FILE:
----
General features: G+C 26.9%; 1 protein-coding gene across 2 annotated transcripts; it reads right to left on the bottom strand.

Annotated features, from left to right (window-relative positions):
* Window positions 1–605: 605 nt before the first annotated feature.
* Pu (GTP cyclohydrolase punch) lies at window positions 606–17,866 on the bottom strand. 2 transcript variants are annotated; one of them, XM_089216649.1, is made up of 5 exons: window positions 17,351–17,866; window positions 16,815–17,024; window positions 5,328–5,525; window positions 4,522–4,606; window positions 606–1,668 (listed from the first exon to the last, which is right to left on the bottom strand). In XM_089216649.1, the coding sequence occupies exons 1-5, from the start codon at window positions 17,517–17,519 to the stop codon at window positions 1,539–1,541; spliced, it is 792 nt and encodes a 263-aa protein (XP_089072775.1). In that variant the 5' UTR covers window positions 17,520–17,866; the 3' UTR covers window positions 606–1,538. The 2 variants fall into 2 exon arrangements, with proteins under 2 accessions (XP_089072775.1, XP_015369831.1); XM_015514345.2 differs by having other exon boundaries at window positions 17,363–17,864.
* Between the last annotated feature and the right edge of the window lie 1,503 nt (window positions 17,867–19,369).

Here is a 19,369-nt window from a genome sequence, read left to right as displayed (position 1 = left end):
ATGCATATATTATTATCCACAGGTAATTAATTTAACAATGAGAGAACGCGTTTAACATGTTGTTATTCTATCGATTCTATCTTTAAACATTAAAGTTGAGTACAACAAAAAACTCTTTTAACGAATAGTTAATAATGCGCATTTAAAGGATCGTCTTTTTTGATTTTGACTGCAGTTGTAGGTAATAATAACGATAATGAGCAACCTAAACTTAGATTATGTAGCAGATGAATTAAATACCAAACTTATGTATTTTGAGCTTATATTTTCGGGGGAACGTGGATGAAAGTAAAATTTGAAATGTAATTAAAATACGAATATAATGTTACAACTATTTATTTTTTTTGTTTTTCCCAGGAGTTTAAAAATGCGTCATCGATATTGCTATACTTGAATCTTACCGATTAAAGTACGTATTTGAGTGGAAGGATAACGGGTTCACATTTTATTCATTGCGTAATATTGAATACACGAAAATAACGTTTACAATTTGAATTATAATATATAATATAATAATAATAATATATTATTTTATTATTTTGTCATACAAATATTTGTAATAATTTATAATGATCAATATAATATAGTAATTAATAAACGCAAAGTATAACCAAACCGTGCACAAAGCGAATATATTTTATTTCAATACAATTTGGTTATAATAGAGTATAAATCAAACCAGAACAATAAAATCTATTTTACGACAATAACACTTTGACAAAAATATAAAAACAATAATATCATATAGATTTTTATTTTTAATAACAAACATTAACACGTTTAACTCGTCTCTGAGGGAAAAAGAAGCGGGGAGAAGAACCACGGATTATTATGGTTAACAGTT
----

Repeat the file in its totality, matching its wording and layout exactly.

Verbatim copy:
General features: G+C 26.9%; 1 protein-coding gene across 2 annotated transcripts; it reads right to left on the bottom strand.

Annotated features, from left to right (window-relative positions):
* Window positions 1–605: 605 nt before the first annotated feature.
* Pu (GTP cyclohydrolase punch) lies at window positions 606–17,866 on the bottom strand. 2 transcript variants are annotated; one of them, XM_089216649.1, is made up of 5 exons: window positions 17,351–17,866; window positions 16,815–17,024; window positions 5,328–5,525; window positions 4,522–4,606; window positions 606–1,668 (listed from the first exon to the last, which is right to left on the bottom strand). In XM_089216649.1, the coding sequence occupies exons 1-5, from the start codon at window positions 17,517–17,519 to the stop codon at window positions 1,539–1,541; spliced, it is 792 nt and encodes a 263-aa protein (XP_089072775.1). In that variant the 5' UTR covers window positions 17,520–17,866; the 3' UTR covers window positions 606–1,538. The 2 variants fall into 2 exon arrangements, with proteins under 2 accessions (XP_089072775.1, XP_015369831.1); XM_015514345.2 differs by having other exon boundaries at window positions 17,363–17,864.
* Between the last annotated feature and the right edge of the window lie 1,503 nt (window positions 17,867–19,369).

Here is a 19,369-nt window from a genome sequence, read left to right as displayed (position 1 = left end):
ATGCATATATTATTATCCACAGGTAATTAATTTAACAATGAGAGAACGCGTTTAACATGTTGTTATTCTATCGATTCTATCTTTAAACATTAAAGTTGAGTACAACAAAAAACTCTTTTAACGAATAGTTAATAATGCGCATTTAAAGGATCGTCTTTTTTGATTTTGACTGCAGTTGTAGGTAATAATAACGATAATGAGCAACCTAAACTTAGATTATGTAGCAGATGAATTAAATACCAAACTTATGTATTTTGAGCTTATATTTTCGGGGGAACGTGGATGAAAGTAAAATTTGAAATGTAATTAAAATACGAATATAATGTTACAACTATTTATTTTTTTTGTTTTTCCCAGGAGTTTAAAAATGCGTCATCGATATTGCTATACTTGAATCTTACCGATTAAAGTACGTATTTGAGTGGAAGGATAACGGGTTCACATTTTATTCATTGCGTAATATTGAATACACGAAAATAACGTTTACAATTTGAATTATAATATATAATATAATAATAATAATATATTATTTTATTATTTTGTCATACAAATATTTGTAATAATTTATAATGATCAATATAATATAGTAATTAATAAACGCAAAGTATAACCAAACCGTGCACAAAGCGAATATATTTTATTTCAATACAATTTGGTTATAATAGAGTATAAATCAAACCAGAACAATAAAATCTATTTTACGACAATAACACTTTGACAAAAATATAAAAACAATAATATCATATAGATTTTTATTTTTAATAACAAACATTAACACGTTTAACTCGTCTCTGAGGGAAAAAGAAGCGGGGAGAAGAACCACGGATTATTATGGTTAACAGTT